Susan Jones: Committed to Showcasing the Traditions and Culture of Grenada through Dance
Updated: Jan 30
Susan Jones, a passionate Grenadian native, has from a young age been committed to the art of dance and music. She sang danced, and performed with many companies and toured the Caribbean, England, USA, Ireland, and Scotland. These opportunities motivated her to pay it forward and open up her own dance company 'Spices'. Over the years, Jones’ dance company has nurtured and technically trained students. Through dance, Jones has also taught them, perseverance, humility, grace, promoted teamwork, and more importantly the value of hard work, community and expression. This year, Spices will be celebrating its 20th anniversary. It is therefore not surprising that as Assistant Chief Cultural Officer with the Ministry of Culture, she develops programs to enhance and preserve both Grenada’s tangible and intangible cultural heritage. During an interview with Jones, Caribbean Essence discovered just how dedicated she is in preserving and promoting Grenada’s folk dances.
Photos provided by Susan Jones
CE: You share that your journey in the arts started as a teacher, you were given the responsibility for the dance and choir group in your school. Did you at this point have a passion for dance?
SJ: It’s as far back as I can remember. I always had a passion for the performing arts, especially dance. I love the freedom it gave me to express myself and shows my creativity. It also can encapsulate both voice and body.
CE: How were you able to handle such a responsibility at such a young age?
SJ: My passion, level of commitment, discipline, and my excitement to create and teach others enabled me to handle my responsibilities.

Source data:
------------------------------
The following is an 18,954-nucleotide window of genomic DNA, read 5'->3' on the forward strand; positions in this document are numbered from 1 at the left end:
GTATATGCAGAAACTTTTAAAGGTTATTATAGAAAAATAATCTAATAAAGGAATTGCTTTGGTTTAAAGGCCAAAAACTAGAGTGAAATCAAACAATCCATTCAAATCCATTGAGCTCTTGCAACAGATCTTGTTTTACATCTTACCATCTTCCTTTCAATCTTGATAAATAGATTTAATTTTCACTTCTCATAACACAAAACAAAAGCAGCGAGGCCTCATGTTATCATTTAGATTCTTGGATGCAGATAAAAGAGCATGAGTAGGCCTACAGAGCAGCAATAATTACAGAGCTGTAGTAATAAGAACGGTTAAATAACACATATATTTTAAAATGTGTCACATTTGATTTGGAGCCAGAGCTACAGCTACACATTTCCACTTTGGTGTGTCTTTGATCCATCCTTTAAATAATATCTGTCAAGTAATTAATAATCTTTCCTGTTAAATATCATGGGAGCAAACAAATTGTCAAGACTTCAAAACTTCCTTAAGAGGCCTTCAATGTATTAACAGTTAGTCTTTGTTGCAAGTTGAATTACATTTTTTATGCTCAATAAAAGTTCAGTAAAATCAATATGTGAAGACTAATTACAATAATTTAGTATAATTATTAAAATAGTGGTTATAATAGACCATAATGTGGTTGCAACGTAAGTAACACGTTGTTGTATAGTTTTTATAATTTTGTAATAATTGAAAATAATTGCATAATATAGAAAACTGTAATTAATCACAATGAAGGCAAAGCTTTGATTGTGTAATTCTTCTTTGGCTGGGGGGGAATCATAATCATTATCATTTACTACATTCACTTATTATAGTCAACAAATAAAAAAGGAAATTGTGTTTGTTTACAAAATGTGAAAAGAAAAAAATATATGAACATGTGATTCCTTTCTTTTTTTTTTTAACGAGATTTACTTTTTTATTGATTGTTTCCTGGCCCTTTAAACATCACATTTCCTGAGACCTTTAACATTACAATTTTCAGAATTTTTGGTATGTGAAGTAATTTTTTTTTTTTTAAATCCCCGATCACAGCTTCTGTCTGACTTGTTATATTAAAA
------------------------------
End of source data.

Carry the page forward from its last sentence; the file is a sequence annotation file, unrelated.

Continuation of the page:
CE: What genre of dance did you teach?
SJ: I choreographed, danced and taught gospel, modern, calypso, Latin and of course folk dances.
CE:What lessons beyond dance skills and techniques do you want to teach your students?
SJ: I believe that incorporating the soft skills with dance skills and techniques make children and young persons’ well rounded individuals who will make a meaningful contribution to their communities, country and the world.
CE: What genre of dance is your favourite and why?
SJ: Folk dances are my favorite because the drums resonate with me. It is my heartbeat and I identify it with the strength and endurance of my ancestors. It was woven into the very fabric of their being, just like me. As a people we must embrace where we came from, the pioneers who paved the way and what makes us who we are as Caribbean people.
CE: Is or was anyone in your family involved in the arts, choir or dance as well?
SJ: There are persons in my family who are in choirs and the theatre.
CE: What was it like growing up in Grenada, are there any specific dances or music germane to Grenada?
SJ: I attended both Primary and Secondary school both in Grenada and in the Bahamas. My parents instilled in me at a very early age the value of Education. The value of discipline, hard work, commitment, perseverance and a deep faith in God.
I was taught to believe in myself, and try to fulfill my dreams, never settling for mediocrity. My love for Folk music and dance was introduced to me in Primary school. I love to listen to storytelling about our Folk characters, sing Folk and Traditional National songs and dance our Folk Dances. I experienced this aspect at school as a student and continued to pass on these traditions as a teacher.
My senses were awakened to Ballet, Modern, Latin and Hip-Hop dances and theatre at Queens College in Nassau Bahamas. At this school the Performing Arts was a priority. There was a production every year and this consolidated the love and passion for the Performing Arts.